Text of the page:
Three years and two days before I was born, On the Town opened at Radio City Music Hall in New York. Crowds of 10,000 waited in lines 7 blocks long over the holidays. The film was a smash, becoming the 11th highest grossing film of 1950, on par with All About Eve and The Flame and the Arrow. I know such things because I’ve always been one for whom context has significance and meaning. It’s so ingrained in me that I can’t grasp how others to whom there’s no such driving curiosity can get by without it. Yes, we all have our quirks and obsessions.
This was my 6th viewing of On the Town, the first in 20 years! How is that possible, 20 years? I had first seen it in 1972, at then later at MOMA. One thing I’ve discovered in watching favorite films over time is how they ebb and flow in my appreciation and affection. I’ve had many instances when a beloved favorite suddenly feels flat and I think, well that’s that, only to find several years, or decades, later I’ll come upon it again and rediscover all its previous glory, or at least remember why I loved it once so much. Mood is an important factor in how a film goes down with me, and fortunately where musicals are concerned it’s much easier for me to get into the mood than to, say, watch something like The Hurt Locker (which I hated) or The Pianist (which I loved, but am not rushing to view again). Oftentimes I think I know a film too well and am impatient to wade thru all its longueurs only to find new patience for its pace and rhthym. Not that I’m wildly fickle mind you. There are films that will never rouse me, and films that will always enchant.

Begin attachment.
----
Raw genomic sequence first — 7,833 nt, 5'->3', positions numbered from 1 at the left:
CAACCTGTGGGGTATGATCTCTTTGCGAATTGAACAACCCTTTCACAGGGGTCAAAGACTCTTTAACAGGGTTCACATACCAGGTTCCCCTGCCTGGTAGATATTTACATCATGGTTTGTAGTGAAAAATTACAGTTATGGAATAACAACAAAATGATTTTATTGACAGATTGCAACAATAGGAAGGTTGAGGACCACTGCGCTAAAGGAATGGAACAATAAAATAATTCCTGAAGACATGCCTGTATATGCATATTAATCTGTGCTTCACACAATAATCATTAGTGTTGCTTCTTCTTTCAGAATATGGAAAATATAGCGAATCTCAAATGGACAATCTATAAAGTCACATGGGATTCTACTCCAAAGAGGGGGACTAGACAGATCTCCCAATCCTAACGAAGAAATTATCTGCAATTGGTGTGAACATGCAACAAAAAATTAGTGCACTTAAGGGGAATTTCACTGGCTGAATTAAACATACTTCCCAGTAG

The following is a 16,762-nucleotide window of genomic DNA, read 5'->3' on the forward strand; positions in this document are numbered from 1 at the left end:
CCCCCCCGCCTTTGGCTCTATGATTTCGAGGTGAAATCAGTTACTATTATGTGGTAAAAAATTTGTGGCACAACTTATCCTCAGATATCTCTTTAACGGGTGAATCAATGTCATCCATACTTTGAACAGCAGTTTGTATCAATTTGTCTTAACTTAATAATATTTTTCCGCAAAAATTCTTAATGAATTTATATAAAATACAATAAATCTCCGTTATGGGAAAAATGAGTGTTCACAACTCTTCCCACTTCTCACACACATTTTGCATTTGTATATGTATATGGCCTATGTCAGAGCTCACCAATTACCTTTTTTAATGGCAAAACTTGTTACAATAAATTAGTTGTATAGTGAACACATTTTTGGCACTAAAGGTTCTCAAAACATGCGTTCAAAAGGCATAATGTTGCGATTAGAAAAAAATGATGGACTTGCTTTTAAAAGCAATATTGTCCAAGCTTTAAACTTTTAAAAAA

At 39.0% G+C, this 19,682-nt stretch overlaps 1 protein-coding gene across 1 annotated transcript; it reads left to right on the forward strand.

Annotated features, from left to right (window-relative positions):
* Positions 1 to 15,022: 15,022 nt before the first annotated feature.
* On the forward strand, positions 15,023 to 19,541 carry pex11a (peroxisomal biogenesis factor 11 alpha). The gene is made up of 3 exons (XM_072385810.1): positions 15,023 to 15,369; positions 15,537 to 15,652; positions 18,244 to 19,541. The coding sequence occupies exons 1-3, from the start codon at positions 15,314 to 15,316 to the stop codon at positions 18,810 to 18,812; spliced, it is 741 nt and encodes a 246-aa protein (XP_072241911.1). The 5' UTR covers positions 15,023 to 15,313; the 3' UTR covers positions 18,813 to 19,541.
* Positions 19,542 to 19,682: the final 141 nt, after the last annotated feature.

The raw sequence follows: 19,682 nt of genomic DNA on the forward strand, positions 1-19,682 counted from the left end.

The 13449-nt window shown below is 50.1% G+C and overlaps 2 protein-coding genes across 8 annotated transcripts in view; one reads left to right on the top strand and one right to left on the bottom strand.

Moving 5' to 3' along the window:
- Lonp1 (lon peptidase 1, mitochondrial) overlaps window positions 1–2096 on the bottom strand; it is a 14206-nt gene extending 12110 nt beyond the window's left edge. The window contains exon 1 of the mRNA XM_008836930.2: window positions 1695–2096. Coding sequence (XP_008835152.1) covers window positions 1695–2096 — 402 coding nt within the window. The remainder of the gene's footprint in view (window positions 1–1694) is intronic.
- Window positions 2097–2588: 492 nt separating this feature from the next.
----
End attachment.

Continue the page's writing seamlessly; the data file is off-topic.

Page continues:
MGM had actually purchased On the Town prior to its Broadway production, but studio executives later regretted it—they hated the show. Only after Arthur Freed caught the enthusiasm of Gene Kelly & Stanley Donen did development proceed, but even Freed had qualms about the show, both the book and Leonard Bernstein’s score in particular—which was considered too highbrow and avant garde for the late '40s. Now of course that seems a tragic mistake, and if On the Town survived the usual bowdlerization of a Bway hit by Hlwd, it is mostly thanks to Comden & Green, who were given the chance to rework their original material. With some reluctance, I’m sure, they also agreed to write lyrics to new songs by Roger Edens. Now of course that seems tantamount to replacing Van Gogh with Leroy Neiman, but it clearly demonstrates Hlwd’s regard for Bway’s artistry at this point in time. That some of Bernstein survives, and much of it orchestral and symphonic, shows that this policy was changing. But in 1949, much as it had been for the previous twenty years even gold-standard composers saw their Bway scores slashed in films of their shows, often inexplicably replaced by truly, deeply, madly mediocre songs by second-rate tunesmiths.